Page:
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Hospitals Have Come a Long Way in Girding for Disaster

September 18, 2013
by Katherine Hobson
U.S. News & World Report

Hospitals have significantly boosted their readiness for disaster since Sept. 11, 2001, and the anthrax attacks that began just a week later.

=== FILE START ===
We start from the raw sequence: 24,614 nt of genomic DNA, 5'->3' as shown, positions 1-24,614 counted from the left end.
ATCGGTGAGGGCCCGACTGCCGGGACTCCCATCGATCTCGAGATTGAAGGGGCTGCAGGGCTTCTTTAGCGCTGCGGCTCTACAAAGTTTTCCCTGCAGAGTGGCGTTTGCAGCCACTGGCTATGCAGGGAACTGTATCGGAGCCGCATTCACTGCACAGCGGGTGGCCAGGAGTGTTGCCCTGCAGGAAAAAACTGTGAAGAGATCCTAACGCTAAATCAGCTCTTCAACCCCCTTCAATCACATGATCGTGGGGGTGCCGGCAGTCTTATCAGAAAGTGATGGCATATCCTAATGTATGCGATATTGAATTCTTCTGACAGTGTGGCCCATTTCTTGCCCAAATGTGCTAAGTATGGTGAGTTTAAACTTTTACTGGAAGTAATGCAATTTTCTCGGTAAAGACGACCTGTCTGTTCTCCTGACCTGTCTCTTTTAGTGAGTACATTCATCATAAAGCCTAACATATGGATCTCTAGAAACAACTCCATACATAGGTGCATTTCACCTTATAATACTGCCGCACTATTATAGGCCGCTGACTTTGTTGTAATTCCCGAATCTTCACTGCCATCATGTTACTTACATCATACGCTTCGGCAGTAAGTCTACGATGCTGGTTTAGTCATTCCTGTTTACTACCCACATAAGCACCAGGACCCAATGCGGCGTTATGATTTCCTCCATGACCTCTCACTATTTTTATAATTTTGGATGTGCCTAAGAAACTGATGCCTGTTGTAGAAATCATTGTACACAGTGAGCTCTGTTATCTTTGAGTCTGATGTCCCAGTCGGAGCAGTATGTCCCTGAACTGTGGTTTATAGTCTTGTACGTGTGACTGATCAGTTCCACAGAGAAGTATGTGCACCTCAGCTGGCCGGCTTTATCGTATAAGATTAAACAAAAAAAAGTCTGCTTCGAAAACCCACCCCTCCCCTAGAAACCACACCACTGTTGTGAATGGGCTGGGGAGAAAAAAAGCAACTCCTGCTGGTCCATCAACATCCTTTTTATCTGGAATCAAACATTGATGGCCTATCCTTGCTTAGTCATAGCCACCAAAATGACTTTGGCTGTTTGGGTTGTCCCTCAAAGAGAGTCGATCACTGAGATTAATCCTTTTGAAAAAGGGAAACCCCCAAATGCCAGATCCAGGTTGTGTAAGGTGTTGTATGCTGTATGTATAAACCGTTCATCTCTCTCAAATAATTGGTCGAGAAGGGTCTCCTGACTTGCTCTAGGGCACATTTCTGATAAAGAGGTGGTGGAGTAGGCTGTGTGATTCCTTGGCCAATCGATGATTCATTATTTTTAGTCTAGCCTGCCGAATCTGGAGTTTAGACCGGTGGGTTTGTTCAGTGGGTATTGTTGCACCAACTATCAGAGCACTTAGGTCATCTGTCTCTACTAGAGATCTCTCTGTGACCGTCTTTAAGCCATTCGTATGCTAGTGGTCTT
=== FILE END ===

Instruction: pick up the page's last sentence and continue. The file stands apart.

In May 2011, as a massive tornado barreled toward Joplin, Mo., St. John's Regional Medical Center braced for impact. Staffers closed curtains, moved objects away from windows and transported patients to chairs in the hallways. After the tornado dealt a direct blow, destroying generators, shutting down communications, peeling off the roof, blowing out windows and turning IV poles into projectiles, they shifted into disaster mode, moving out patients who could walk and using evacuation sleds and even doors ripped from their hinges to take those who couldn't walk down as many as nine floors. Critical patients were quickly sent to another hospital; the emergency department set up operations on a safe area of the street. Afterward, people told me they "knew exactly what [they] should be doing," says Dennis Manley, then director of quality and risk management for the hospital and now vice president of quality for Mercy Hospital Joplin. "All that drilling and education really does pay off," he says.

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